Susana Carvalho about paper
What is your favorite paper and why?
We like papers which “take a firm stand”, and are very clear in what they do: “One belongs here or there – there is no middle”, as El Lissitzky says. Most importantly, paper should be honest: not pretending to be something it’s not. We like cheap paper, readily available and effortless over precious, exclusive paper. We think it is beautiful to see how a standard paper can be used and printed in an unexpected way. We also prefer these kind of materials because we appreciate the humble, democratic, and usable sides of a publication: they are objects to use and carry around, not to enshrine in a bookshelf.
To single out a remarkable paper, we like Fly a lot, from Papierfabrik Schleipen in Germany. It is a wonderful, calandered archival grade natural paper with low bulk (1.2) and a very even grain. It has a very “honest” quality to it. It prints, feels and smells fantastic, it even sounds great. Theoretically it is available in an enormous range of grammages and three tints of white (And we think you can get two other tints to order). Unfortunately, the Dutch distributor carries only a very small subset of this, because this, if any paper, would be our desert island.
Could you give an example of a design you created where paper played a special or particularly functional role?
“Typographic Matchmaking in the City” is a publication about a cross-cultural typography public in public space, with collaborators from the Netherlands and Arab world. It uses paper as an aid to navigation, helping to structure the publication according to its content: essays, photography, each team’s work diary and results. It is the publication we designed that uses most different sorts of paper, but they all have a specific function.
Another publication we designed that uses paper in a prominent way is our self-published “Dear Reader”. It’s a collection of texts that are important to us, but it is also a specimen of the typefaces we designed. We showcase the typefaces in different environments: different content, different papers, different layouts.
How important is the choice of paper in your designs? Do you spend a lot of time choosing the paper?
“Any book that deserves to be made at all deserves to be made well”, we forget who said this. We see publications as holistic objects where materials and binding are as important as editing and design. We do spend a lot of time choosing paper and we always try to make as manu dummies as we think we need, but we are not too precious about paper, either.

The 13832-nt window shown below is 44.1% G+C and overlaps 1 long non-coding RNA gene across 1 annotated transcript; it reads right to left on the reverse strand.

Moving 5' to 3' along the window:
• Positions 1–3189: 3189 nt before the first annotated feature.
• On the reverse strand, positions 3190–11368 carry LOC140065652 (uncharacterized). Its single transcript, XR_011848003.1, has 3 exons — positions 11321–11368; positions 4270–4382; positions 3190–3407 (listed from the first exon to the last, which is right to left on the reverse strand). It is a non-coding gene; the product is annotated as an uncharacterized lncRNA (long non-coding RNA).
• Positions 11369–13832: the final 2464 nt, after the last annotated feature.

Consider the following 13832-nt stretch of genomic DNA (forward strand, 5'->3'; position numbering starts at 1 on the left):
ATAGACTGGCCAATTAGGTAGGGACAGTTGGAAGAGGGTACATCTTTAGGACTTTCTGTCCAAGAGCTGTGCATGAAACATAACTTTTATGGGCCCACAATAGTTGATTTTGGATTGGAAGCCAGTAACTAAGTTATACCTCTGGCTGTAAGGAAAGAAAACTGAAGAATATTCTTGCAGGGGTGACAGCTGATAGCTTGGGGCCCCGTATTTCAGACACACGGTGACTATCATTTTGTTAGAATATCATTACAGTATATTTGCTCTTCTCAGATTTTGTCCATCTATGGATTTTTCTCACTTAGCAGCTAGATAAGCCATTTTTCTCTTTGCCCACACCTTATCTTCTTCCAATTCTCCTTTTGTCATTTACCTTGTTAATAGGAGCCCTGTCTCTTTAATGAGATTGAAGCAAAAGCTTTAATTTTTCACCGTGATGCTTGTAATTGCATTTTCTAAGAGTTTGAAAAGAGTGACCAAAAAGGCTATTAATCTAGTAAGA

Could you mention a designer whose paper choice appeals to you?
Karel Martens, also for his use of “simple” materials, and German typographer Bernd Kuchenbeiser (www.kuchenbeiser.de), whose choice of materials is like a sublime music all by itself.
Is there something missing in the current range of available paper?
Did we mention not getting all the qualities of Fly easily? The situation is still tenable, but it will become worse as fewer sorts of paper become available and more mills close down.
What is your biggest frustration in the field of paper?
The strange deals paper distributers have with different printers and mills. It is all too confusing at times for designers. We found this out when we were designing the main collection for Octavo publicaties, we spent hours on the phone with printers trying to understand why their prices for paper differed so much.
Is it difficult or easy for designers in your country to find information on paper, paper samples and/or paper collections?
In the Netherlands it is all mostly easy and so is in Germany even though we never really got a REAL paper collection from a paper distributer, like they used to have.
In Portugal on the other hand not as many paper qualities are available and the complications between distributers and printers are even bigger. A printer had once to order paper for a book we printed from the distributer in Spain because the Portuguese distributer had a deal with a different printer…
How do you see the future of paper?
We will end up with fewer paper sorts, and of course the first things we will lose is the edge cases. That will revert once the mass market for the paperback detective novel kind of book is subsumed by digital media, but by the time that we will only want to make or have truly outstanding book objects, we fear many mills will have closed, and much knowledge will get lost.
We do hope that more innovative papers with different uses will appear. We’re curious about what is happening in the digital printing field, but also what can be done with paper in fashion, product design, and new media.